|Celebrate the New Dark Age|
|Genre||Indie rock, math rock|
It was recorded at Duck Kee Studios by Jerry Kee and released on Merge Records in 1994.
The Allmusic review is quite positive, with reviewer Tracy Frey calling it "filled with the band's chaotic, twisted guitars and sarcastic, witty lyrics." The tracks "Fractured (Like Chandeliers)" and "Tragic Carpet Ride" were singled out as "two amazing guitar songs" and "Every Holy Shroud" was compared to Pavement. Robert Christgau gave the EP a one-star "honorable mention" indicating "a worthy effort consumers attuned to its overriding aesthetic or individual vision may well like", picking "Fractured (Like Chandeliers)" and "Every Holy Shroud" as "Choice Cut"s and writing: "how dark can it be if it's so full of guitars?" David Sprague's assessment of the release for Trouser Press is mixed to mildly positive, writing that "The energy level is a bit higher [...] but Bowie and Brylawski still noodle with virtually absolute tunnel vision. The fact that both concentrate on fractured chord disseminations ("progressions" is a bit too linear a description) rather than offer up any tangible leads can create a sort of eustachial whiplash [...]." He writes, however, that the "band is beginning to show flashes of proficiency at structuring songs" and that the EP is more stylistically consistent in comparison to their previous releases.Jon Pareles wrote for The New York Times: "where Sonic Youth is thoughtful, Polvo lashes out, surly and cynical. "Every Holy Shroud" [...] mocks rock critics as it declares, "I know who it sounds like, I hope they care," amid guitar parts that turn tangles into snarls [...] Polvo's Sonic Youth roots are clear but unremarkable; Polvo takes the ideas in new directions."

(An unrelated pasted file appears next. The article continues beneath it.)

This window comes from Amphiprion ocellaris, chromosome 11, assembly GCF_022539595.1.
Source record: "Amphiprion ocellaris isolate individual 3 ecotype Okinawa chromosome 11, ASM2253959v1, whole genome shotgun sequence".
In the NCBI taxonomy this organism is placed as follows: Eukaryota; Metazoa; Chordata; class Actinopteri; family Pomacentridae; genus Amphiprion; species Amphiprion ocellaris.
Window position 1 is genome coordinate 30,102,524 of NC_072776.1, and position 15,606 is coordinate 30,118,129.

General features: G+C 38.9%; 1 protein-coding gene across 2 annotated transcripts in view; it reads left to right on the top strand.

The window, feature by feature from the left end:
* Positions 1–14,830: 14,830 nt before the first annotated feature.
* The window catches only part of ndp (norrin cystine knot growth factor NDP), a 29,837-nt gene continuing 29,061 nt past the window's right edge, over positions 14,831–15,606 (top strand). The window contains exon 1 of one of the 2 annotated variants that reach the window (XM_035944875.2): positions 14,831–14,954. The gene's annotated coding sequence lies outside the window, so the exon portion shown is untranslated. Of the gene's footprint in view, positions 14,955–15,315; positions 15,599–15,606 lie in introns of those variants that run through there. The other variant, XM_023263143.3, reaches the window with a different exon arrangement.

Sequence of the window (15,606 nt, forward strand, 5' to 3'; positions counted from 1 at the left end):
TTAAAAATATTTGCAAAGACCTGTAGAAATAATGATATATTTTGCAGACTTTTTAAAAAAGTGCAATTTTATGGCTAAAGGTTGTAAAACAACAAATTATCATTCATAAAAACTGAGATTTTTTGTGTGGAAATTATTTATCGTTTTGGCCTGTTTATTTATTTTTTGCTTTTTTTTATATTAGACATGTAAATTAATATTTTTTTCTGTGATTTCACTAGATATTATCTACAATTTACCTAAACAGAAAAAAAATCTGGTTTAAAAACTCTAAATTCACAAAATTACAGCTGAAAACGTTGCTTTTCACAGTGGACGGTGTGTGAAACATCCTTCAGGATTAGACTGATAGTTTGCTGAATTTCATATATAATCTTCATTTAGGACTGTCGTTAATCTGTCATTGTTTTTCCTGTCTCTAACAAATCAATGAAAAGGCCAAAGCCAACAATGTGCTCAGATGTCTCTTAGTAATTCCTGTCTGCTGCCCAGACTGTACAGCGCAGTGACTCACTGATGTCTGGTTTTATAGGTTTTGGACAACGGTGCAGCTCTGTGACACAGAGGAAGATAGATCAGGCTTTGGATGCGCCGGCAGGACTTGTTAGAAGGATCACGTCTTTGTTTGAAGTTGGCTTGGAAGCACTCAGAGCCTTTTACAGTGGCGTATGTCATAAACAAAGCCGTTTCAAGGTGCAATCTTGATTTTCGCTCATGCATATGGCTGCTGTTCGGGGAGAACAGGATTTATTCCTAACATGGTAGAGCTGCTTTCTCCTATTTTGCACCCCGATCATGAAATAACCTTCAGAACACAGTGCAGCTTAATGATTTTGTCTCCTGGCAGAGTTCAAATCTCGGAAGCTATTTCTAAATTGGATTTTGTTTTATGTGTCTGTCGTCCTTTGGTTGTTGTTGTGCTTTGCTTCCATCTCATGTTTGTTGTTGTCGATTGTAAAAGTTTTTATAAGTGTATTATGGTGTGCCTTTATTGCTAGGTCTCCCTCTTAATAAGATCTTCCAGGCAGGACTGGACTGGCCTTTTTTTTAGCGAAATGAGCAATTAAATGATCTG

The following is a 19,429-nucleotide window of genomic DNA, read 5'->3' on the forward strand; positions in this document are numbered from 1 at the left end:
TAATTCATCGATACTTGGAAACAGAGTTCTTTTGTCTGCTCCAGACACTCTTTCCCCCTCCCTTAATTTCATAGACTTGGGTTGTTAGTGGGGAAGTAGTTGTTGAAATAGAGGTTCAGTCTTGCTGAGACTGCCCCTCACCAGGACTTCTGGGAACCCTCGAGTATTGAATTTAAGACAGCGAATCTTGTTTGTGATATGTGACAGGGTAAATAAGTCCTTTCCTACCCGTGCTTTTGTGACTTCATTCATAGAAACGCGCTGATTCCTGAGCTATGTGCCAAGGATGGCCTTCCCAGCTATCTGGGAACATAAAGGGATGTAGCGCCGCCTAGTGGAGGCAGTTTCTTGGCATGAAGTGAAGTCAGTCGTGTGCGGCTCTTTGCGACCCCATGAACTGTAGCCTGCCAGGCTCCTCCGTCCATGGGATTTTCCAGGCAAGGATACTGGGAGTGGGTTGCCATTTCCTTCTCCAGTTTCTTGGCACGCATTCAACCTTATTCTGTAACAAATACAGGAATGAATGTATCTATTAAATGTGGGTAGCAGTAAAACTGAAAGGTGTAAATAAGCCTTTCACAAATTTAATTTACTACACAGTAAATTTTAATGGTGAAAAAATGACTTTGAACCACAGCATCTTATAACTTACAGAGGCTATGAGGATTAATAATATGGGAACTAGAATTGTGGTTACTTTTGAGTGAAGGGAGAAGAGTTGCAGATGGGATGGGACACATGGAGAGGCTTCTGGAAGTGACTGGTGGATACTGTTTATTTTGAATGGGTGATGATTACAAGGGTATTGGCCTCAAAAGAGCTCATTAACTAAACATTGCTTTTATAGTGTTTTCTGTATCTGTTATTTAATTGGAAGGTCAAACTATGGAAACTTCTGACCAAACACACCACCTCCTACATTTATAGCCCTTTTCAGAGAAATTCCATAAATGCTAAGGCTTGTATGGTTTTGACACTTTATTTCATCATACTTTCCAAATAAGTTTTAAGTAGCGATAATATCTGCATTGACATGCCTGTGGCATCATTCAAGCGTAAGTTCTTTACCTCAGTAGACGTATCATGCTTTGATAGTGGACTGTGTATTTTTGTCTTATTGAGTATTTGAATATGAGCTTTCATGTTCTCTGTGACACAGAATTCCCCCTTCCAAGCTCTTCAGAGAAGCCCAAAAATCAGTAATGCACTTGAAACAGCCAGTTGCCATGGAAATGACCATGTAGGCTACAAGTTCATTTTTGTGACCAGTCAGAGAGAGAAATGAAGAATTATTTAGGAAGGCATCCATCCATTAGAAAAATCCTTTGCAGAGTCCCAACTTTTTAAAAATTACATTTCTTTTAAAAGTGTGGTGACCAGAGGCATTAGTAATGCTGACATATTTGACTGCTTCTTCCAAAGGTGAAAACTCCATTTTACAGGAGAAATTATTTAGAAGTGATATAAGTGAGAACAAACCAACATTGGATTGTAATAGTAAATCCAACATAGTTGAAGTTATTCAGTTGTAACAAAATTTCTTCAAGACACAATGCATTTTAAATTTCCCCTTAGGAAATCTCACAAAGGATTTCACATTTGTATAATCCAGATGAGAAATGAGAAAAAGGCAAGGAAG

Ryan Adams listed the EP as one of ten records that changed his life, writing: "Their first record was good, but this was better, because it was so scrappy. People said Polvo sounded like Sonic Youth, but I always thought they had their own thing going on. This was like music from a cartoon."
As of January 2019, Celebrate the New Dark Age is the second highest ranked EP and the 7th highest ranked release (including all formats) to be classified as math rock on the user-controlled database Rate Your Music.
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